The assignment was to design a patient-centered concept that facilitates the conversation on sexuality and intimacy for Adolescents and Young Adults (AYAs) with Cancer, and to provide them with information at the right time in the right way. This project was conducted in collaboration with Leiden University Medical Center.
Overview of the Problem
Adolescents and Young Adults (AYAs) with Cancer, aged from 15 to 39 years, are making the transition from childhood to adulthood while handling the burden of cancer. During this challenging time in their growth and development, it is very normal to have concerns about sex and experience disturbances. The well-being of AYAs is affected by many factors and it affects their psychosexuality and intimate relationship. But sex is a hard topic. Conversations are not easy to initiate, and information online is both overwhelming and unspecific. The reality is that AYAs in the Netherlands cannot easily reach the right resource or expert for the care of their concerns and disturbances about sexuality and intimacy.
Figure 1. Overview of affected sexuality and intimacy and the hindered communication.
A common sexual health intervention starts from reassuring the patient that it is normal to have problems and it is okay to discuss about it. Basic information and explanations are also provided. After that, if needed, in-depth explanations and intensive therapies may be offered. In most cases, having someone to talk with and receiving basic relevant information is already enough for the patients. However, during face-to-face communication, healthcare providers face a lot of barriers, such as “lack of training” and “no angle for asking”, and the conversation about sexuality and intimacy may not happen at all.
Figure 2. Four steps of a common sexual health intervention.
What if we can bring reassurance to the patients and provide basic information without the presence of healthcare providers? And furthermore, what if we can guide the patients to find the right resource and expert for in-depth explanations and intensive therapies?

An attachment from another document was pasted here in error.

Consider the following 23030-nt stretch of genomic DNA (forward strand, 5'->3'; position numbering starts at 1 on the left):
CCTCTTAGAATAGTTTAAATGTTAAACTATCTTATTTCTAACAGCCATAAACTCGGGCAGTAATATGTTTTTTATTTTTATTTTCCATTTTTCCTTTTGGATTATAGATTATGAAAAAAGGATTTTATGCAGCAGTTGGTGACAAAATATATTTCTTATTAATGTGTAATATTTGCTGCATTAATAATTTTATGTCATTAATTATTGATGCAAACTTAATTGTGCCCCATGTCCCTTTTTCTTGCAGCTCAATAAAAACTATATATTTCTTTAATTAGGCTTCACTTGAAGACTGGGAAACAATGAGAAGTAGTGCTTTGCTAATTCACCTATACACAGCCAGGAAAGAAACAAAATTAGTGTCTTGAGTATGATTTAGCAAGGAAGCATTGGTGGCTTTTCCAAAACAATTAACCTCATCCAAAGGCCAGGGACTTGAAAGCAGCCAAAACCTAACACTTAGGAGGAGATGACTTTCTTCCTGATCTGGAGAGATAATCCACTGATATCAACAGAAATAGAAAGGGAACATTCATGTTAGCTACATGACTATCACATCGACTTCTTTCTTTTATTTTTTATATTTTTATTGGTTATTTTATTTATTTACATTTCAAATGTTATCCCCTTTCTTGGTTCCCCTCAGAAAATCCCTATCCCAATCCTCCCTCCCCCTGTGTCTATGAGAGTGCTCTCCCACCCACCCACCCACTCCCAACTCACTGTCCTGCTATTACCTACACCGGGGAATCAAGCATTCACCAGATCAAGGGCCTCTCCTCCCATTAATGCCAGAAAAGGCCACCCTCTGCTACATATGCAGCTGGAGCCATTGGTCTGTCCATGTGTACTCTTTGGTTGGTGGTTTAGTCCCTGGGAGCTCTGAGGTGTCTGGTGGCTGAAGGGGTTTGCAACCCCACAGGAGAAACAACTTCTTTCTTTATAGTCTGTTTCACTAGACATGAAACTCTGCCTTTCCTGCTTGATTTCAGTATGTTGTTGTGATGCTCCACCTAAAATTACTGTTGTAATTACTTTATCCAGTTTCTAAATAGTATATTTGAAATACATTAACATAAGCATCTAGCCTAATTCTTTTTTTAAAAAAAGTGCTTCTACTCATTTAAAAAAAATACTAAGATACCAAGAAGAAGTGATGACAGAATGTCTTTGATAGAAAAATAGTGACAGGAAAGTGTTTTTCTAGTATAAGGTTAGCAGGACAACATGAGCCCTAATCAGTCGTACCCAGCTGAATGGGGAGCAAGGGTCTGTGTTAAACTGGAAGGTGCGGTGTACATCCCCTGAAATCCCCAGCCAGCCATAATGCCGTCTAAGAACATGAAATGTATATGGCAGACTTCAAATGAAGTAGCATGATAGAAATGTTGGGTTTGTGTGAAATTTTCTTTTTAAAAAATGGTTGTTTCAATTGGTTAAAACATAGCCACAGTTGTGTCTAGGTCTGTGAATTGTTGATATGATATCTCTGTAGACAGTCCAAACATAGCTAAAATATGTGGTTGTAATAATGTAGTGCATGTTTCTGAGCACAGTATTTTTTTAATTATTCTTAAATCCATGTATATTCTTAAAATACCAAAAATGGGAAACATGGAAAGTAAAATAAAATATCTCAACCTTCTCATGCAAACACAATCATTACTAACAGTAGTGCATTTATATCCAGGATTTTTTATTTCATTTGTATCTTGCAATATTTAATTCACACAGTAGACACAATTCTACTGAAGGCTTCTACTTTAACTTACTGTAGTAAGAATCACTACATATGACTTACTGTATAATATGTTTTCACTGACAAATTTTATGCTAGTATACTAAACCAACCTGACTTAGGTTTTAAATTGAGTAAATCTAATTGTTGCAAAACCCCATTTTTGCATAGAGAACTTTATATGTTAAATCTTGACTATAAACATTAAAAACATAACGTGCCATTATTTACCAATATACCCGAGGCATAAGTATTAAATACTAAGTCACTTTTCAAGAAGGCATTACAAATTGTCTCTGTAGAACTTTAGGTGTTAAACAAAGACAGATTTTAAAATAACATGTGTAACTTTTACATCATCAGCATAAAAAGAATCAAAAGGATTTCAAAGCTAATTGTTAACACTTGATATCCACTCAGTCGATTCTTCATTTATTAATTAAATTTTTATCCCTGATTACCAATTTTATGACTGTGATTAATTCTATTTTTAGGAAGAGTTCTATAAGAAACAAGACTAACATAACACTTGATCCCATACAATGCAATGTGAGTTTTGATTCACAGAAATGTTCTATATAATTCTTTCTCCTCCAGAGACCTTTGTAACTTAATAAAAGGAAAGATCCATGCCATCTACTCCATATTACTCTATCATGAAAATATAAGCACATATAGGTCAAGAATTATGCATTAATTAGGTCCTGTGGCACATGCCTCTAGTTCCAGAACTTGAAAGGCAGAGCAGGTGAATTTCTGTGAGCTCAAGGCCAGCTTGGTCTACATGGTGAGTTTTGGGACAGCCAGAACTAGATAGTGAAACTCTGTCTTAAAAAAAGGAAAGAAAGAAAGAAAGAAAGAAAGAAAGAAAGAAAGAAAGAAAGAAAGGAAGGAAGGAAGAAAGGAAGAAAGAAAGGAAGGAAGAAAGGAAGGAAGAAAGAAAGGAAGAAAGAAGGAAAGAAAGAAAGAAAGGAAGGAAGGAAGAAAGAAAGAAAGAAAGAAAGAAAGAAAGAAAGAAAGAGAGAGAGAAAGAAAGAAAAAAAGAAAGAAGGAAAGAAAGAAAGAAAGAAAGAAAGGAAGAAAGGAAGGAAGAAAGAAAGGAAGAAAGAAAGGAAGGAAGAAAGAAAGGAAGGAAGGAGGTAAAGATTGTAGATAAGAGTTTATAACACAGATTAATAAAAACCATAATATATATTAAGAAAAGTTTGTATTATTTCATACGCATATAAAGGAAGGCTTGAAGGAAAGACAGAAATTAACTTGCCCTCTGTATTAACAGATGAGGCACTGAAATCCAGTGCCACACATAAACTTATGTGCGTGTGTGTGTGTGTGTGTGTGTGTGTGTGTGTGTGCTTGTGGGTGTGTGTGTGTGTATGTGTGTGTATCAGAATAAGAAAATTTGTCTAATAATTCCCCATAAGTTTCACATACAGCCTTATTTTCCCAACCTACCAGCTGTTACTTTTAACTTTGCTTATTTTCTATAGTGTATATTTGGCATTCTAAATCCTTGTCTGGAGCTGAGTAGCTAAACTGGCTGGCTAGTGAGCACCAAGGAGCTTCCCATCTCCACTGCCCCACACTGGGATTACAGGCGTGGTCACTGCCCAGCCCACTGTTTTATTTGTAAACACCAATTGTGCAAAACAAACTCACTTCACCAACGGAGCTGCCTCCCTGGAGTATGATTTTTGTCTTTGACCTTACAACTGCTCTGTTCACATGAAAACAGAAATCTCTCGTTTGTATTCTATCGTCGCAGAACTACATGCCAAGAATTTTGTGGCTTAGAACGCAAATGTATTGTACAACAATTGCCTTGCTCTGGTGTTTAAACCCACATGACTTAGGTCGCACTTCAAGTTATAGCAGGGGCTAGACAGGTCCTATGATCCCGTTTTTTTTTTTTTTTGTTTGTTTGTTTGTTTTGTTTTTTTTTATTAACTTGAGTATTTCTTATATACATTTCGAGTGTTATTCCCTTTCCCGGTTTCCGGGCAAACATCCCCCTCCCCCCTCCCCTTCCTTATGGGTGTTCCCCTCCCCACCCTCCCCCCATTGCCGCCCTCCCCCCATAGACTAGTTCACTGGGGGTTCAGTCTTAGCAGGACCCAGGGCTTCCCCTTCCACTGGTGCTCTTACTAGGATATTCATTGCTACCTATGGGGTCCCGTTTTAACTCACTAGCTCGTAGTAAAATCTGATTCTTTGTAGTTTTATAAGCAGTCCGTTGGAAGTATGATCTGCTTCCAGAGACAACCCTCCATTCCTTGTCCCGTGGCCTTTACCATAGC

The goal of the online application design is to lower the barrier for AYAs when they seek support for sexuality and intimacy matters. The design includes functions that brings reassurance, basic information of sexuality and intimacy care that is organized and easily understandable, and practical guidance for patients to reach the resource and expert they need.
In the research phase, literature study was conducted to give a view of the big picture of sexuality and intimacy care in the Netherlands, and interviews with five AYAs discussed their ten unmet needs. The design decisions were made based on the findings from literature study and interviews.
The design decisions include:
- a) To deliver a two-fold core message: It is normal to have disturbances and seeking for help about sexuality and intimacy is an appropriate action to improve the quality of life. Meanwhile, the Dutch healthcare system has a good resource for AYAs in sexuality and intimacy care, and AYAs can take an active role in reaching support.
- b) Structure and content of the mobile app: A “body map” for information on biological and psychological disturbances, a “love notes” function for emotional support, and a “directory” for communication between AYAs and healthcare providers, partners and fellow AYAs.
- c) An additional website: The website provides one-time searching function as a low-barrier start for AYAs when they seek help. It also introduces them to the mobile app.
In the design phase, the classical iterative design methodology was used. During the cyclic process of prototyping, evaluating, analyzing and refining, AYAs and healthcare providers were at the heart. A plan for design implementation was drawn which involved AYAs, healthcare providers and language experts, designers and developers.
Figure 3. Feedback and information flow in design implementation.
Figure 4. The mobile application New Me. New We.
Figure 05. Main pages of the application.
New Me. New We. Sexuality and Intimacy Care from Ruocha Wang on Vimeo.